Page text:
Other characteristic features of Kabuki syndrome include short stature and skeletal abnormalities such as abnormal side-to-side curvature of the spine (scoliosis), short fifth (pinky) fingers, or problems with the hip and knee joints. The roof of the mouth may have an abnormal opening (cleft palate) or be high and arched, and dental problems are common in affected individuals. People with Kabuki syndrome may also have fingerprints with unusual features and fleshy pads at the tips of the fingers. These prominent finger pads are called fetal finger pads because they normally occur in human fetuses; in most people they disappear before birth.
A wide variety of other health problems occur in some people with Kabuki syndrome. Among the most commonly reported are heart abnormalities, frequent ear infections (otitis media), hearing loss, and early puberty.
Declan is on the autism spectrum and is nonverbal. His family is seeking a device to help him communicate his needs. KCDT proposed to use the LAMP program and we are excited to try it for him.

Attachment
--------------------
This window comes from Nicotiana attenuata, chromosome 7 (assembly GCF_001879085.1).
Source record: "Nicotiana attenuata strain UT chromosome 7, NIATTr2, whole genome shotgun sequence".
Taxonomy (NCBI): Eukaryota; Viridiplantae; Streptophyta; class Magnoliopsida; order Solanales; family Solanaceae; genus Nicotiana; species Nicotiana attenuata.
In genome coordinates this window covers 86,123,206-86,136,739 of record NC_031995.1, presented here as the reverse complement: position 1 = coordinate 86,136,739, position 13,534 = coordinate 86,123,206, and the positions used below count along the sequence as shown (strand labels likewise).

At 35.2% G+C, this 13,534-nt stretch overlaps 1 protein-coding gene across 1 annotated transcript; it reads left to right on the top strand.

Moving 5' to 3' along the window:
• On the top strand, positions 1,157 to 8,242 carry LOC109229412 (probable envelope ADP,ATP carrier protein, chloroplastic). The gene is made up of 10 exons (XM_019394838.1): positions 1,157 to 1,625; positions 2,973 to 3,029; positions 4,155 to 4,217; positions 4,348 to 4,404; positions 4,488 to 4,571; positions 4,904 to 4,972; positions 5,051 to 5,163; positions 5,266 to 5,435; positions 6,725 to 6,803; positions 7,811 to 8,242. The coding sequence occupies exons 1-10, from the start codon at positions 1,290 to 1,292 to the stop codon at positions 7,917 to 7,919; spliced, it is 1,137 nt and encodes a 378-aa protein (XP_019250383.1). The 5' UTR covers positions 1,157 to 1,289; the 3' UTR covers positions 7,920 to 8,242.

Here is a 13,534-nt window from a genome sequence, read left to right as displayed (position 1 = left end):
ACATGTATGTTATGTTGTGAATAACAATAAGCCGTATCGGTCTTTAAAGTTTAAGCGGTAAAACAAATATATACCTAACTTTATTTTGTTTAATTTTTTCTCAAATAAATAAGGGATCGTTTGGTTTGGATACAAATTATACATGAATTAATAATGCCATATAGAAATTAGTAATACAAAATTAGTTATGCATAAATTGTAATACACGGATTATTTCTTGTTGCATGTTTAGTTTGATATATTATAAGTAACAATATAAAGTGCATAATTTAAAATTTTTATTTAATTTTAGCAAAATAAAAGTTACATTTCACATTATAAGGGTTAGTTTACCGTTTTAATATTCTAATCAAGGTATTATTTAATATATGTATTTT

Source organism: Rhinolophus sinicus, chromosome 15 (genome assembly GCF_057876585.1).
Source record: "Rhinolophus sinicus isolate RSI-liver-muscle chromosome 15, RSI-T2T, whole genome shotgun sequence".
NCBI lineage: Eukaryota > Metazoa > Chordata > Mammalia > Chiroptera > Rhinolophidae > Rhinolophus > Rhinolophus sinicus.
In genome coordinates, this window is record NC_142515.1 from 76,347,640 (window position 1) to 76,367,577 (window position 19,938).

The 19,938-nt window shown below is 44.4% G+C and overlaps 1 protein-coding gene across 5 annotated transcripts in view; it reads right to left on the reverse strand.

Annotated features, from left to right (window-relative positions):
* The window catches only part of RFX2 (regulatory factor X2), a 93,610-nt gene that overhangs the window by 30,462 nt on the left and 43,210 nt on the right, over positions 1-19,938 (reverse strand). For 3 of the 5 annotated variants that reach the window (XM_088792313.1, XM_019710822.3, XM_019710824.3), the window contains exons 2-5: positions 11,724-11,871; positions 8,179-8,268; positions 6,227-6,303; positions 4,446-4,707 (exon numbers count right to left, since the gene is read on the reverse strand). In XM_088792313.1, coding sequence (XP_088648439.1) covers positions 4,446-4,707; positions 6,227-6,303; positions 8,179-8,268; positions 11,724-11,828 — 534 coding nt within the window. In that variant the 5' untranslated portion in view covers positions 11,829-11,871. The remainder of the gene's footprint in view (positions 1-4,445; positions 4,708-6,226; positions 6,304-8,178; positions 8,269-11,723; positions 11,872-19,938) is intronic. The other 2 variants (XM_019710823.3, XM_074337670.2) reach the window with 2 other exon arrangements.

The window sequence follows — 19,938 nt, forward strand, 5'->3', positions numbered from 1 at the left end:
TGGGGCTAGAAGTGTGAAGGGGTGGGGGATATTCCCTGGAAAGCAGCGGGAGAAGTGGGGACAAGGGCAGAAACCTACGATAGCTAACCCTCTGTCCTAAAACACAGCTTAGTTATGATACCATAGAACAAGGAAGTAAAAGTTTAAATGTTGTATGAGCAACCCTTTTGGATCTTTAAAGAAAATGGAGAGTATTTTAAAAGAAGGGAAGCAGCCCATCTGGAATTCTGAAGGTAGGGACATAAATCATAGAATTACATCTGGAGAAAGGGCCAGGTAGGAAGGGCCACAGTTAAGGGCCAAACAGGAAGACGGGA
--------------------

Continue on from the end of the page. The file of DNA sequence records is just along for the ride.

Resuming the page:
Here’s what his KCDT therapist says:
Declan makes limited verbal sounds and does not make any sounds or oral motor movements in imitation. He is very sweet and loves to swing and listen to mom sing songs. When KCDT first started with Declan, he had PECS available to him in order to make some choices for requests. As he was toilet training, mom wanted him to be able to tell her when he needed to use the bathroom. Mom started wearing pictures attached to her clothes in order to help him communicate his wants and needs. This of course was limited by how many pictures she could fit on the small board she attached to her shirt. This also limited him to request objects (toilet, drink, snack, tv). As KCDT started to get to know him more, they suggested trailing a more robust system of communication. We decided to use LAMP Words for Life as he demonstrates some motor planning difficulties and this system is specifically designed for language acquisition through motor planning. Declan’s mom has been a great advocate for the use of the device and has even started programming different boards with the loaner device. She understands the importance of aided language stimulation and models often for him. Our hope is that once he has his own device he can use it at home, in school, and in therapy in order to help him communicate his thoughts, ideas, wants, needs and dislikes. I would recommend a regular size iPad with LAMP app in a protective case.
Variety KC applauds Declan’s creative mom – what a problem-solver! And our donors want to help DeClan get the device he needs! Help other kids like Declan to get a voice – donate today at varietykc.org/donate/ Thank you!